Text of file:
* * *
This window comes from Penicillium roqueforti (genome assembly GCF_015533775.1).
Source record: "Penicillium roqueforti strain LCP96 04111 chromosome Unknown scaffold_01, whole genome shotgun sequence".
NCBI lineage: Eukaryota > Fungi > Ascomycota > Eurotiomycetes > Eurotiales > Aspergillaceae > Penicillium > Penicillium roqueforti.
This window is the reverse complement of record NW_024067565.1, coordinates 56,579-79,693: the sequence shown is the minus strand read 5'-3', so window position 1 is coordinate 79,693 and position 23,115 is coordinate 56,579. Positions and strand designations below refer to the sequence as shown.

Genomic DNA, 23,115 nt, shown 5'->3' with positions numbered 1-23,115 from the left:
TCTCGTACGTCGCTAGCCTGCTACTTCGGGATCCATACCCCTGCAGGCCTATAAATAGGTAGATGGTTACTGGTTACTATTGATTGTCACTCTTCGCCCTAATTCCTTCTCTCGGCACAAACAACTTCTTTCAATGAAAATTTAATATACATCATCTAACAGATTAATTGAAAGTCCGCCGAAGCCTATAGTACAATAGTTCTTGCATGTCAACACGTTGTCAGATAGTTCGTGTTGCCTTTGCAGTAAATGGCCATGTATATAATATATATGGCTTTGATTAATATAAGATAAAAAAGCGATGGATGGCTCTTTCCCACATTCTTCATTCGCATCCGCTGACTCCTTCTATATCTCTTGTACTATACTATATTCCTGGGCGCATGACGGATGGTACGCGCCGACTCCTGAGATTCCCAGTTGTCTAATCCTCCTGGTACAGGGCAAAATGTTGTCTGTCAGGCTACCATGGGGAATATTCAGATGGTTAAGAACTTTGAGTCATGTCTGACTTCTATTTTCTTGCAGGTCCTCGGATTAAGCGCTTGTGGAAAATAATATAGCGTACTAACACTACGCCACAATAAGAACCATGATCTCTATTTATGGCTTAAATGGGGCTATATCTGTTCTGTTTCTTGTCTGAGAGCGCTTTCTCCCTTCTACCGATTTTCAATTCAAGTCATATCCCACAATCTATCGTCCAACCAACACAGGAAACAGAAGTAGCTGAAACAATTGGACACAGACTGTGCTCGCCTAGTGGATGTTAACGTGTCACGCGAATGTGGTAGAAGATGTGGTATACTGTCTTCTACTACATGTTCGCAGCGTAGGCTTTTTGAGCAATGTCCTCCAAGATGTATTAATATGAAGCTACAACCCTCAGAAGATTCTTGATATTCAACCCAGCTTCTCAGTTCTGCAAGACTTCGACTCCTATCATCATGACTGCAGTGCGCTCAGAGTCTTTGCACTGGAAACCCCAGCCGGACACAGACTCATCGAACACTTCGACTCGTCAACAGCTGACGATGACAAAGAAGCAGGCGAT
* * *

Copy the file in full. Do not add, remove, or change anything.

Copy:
This window comes from Penicillium roqueforti (genome assembly GCF_015533775.1).
Source record: "Penicillium roqueforti strain LCP96 04111 chromosome Unknown scaffold_01, whole genome shotgun sequence".
NCBI lineage: Eukaryota > Fungi > Ascomycota > Eurotiomycetes > Eurotiales > Aspergillaceae > Penicillium > Penicillium roqueforti.
This window is the reverse complement of record NW_024067565.1, coordinates 56,579-79,693: the sequence shown is the minus strand read 5'-3', so window position 1 is coordinate 79,693 and position 23,115 is coordinate 56,579. Positions and strand designations below refer to the sequence as shown.

Genomic DNA, 23,115 nt, shown 5'->3' with positions numbered 1-23,115 from the left:
TCTCGTACGTCGCTAGCCTGCTACTTCGGGATCCATACCCCTGCAGGCCTATAAATAGGTAGATGGTTACTGGTTACTATTGATTGTCACTCTTCGCCCTAATTCCTTCTCTCGGCACAAACAACTTCTTTCAATGAAAATTTAATATACATCATCTAACAGATTAATTGAAAGTCCGCCGAAGCCTATAGTACAATAGTTCTTGCATGTCAACACGTTGTCAGATAGTTCGTGTTGCCTTTGCAGTAAATGGCCATGTATATAATATATATGGCTTTGATTAATATAAGATAAAAAAGCGATGGATGGCTCTTTCCCACATTCTTCATTCGCATCCGCTGACTCCTTCTATATCTCTTGTACTATACTATATTCCTGGGCGCATGACGGATGGTACGCGCCGACTCCTGAGATTCCCAGTTGTCTAATCCTCCTGGTACAGGGCAAAATGTTGTCTGTCAGGCTACCATGGGGAATATTCAGATGGTTAAGAACTTTGAGTCATGTCTGACTTCTATTTTCTTGCAGGTCCTCGGATTAAGCGCTTGTGGAAAATAATATAGCGTACTAACACTACGCCACAATAAGAACCATGATCTCTATTTATGGCTTAAATGGGGCTATATCTGTTCTGTTTCTTGTCTGAGAGCGCTTTCTCCCTTCTACCGATTTTCAATTCAAGTCATATCCCACAATCTATCGTCCAACCAACACAGGAAACAGAAGTAGCTGAAACAATTGGACACAGACTGTGCTCGCCTAGTGGATGTTAACGTGTCACGCGAATGTGGTAGAAGATGTGGTATACTGTCTTCTACTACATGTTCGCAGCGTAGGCTTTTTGAGCAATGTCCTCCAAGATGTATTAATATGAAGCTACAACCCTCAGAAGATTCTTGATATTCAACCCAGCTTCTCAGTTCTGCAAGACTTCGACTCCTATCATCATGACTGCAGTGCGCTCAGAGTCTTTGCACTGGAAACCCCAGCCGGACACAGACTCATCGAACACTTCGACTCGTCAACAGCTGACGATGACAAAGAAGCAGGCGAT